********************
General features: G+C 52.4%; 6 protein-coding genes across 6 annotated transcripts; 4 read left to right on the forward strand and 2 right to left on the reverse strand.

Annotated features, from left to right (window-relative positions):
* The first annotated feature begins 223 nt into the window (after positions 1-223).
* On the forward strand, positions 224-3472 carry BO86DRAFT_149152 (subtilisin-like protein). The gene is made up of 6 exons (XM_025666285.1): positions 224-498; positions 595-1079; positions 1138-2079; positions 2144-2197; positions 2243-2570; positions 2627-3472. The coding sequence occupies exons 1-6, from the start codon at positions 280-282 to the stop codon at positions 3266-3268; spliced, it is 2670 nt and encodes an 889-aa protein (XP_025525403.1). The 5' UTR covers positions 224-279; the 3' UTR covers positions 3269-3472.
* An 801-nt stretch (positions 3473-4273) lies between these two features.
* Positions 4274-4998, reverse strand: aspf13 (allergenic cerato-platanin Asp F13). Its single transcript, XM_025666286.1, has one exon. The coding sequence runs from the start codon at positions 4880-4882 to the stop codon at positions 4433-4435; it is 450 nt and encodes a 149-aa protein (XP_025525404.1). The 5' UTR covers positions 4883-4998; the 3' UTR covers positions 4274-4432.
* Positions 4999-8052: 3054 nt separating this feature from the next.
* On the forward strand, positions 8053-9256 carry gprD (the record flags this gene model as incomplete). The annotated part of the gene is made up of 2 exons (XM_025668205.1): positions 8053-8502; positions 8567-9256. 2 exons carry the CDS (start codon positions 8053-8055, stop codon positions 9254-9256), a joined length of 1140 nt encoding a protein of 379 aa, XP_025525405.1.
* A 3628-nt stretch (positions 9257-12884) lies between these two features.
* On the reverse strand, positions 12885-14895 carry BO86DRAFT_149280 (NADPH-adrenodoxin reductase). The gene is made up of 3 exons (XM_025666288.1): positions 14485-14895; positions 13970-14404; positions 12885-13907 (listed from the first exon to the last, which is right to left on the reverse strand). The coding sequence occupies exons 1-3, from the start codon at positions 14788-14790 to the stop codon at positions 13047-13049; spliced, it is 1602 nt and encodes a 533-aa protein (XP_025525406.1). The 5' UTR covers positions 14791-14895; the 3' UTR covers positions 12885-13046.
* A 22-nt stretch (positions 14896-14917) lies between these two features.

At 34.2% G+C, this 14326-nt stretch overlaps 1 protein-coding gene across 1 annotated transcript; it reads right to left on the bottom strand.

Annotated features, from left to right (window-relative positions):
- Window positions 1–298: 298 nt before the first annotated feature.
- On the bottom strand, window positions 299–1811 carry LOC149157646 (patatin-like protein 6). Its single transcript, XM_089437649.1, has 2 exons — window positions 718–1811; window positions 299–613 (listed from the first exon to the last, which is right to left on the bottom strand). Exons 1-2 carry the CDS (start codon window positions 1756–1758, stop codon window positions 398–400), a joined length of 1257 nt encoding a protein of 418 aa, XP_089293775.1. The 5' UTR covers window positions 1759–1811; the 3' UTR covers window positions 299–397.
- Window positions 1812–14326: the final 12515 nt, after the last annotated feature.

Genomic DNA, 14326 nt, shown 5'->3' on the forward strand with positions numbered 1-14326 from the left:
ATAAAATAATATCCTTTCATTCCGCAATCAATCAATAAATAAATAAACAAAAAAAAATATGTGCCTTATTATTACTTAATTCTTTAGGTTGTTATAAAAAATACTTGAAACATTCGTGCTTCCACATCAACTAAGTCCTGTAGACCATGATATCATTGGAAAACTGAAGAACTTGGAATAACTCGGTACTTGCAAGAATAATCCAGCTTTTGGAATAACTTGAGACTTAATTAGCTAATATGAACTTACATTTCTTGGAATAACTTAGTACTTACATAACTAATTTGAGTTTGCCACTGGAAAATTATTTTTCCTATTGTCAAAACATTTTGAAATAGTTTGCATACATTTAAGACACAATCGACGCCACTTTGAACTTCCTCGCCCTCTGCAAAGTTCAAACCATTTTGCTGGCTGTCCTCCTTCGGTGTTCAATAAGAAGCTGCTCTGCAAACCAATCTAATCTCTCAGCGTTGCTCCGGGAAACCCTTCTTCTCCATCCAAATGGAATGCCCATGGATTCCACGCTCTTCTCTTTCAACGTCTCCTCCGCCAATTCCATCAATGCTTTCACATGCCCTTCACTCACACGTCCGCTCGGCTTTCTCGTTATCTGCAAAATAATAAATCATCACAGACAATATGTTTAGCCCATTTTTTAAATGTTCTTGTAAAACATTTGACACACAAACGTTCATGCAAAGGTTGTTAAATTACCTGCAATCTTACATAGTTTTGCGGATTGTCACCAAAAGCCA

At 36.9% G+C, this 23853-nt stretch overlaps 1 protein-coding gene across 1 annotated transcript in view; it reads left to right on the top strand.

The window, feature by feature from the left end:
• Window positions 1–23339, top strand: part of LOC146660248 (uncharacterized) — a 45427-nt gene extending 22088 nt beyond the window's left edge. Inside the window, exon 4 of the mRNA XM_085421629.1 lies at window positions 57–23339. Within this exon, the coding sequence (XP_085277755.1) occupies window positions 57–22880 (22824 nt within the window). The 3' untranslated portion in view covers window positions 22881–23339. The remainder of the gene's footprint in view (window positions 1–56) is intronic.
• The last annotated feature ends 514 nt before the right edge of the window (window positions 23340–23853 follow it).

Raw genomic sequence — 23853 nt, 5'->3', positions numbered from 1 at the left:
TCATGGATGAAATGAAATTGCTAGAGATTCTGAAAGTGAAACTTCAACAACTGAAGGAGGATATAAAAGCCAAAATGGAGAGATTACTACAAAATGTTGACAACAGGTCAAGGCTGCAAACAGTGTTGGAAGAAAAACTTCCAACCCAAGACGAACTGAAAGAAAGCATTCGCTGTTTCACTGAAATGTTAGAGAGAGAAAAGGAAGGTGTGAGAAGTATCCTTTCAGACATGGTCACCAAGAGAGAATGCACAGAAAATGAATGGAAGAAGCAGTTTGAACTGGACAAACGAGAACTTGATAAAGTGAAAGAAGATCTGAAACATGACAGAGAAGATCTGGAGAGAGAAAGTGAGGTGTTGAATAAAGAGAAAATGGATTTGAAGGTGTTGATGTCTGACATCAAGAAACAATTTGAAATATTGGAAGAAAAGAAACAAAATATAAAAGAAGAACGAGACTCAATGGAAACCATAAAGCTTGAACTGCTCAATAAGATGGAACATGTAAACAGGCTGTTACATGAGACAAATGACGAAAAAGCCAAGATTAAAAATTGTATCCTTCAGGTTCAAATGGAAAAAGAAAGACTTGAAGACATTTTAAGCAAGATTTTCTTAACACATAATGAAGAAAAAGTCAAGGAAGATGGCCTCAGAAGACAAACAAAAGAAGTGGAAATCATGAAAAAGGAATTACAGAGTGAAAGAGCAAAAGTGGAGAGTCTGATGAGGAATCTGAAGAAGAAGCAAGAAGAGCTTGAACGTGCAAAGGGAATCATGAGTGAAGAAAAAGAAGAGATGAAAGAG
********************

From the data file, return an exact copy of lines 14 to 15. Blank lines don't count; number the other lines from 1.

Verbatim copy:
- Window positions 1–298: 298 nt before the first annotated feature.
- On the bottom strand, window positions 299–1811 carry LOC149157646 (patatin-like protein 6). Its single transcript, XM_089437649.1, has 2 exons — window positions 718–1811; window positions 299–613 (listed from the first exon to the last, which is right to left on the bottom strand). Exons 1-2 carry the CDS (start codon window positions 1756–1758, stop codon window positions 398–400), a joined length of 1257 nt encoding a protein of 418 aa, XP_089293775.1. The 5' UTR covers window positions 1759–1811; the 3' UTR covers window positions 299–397.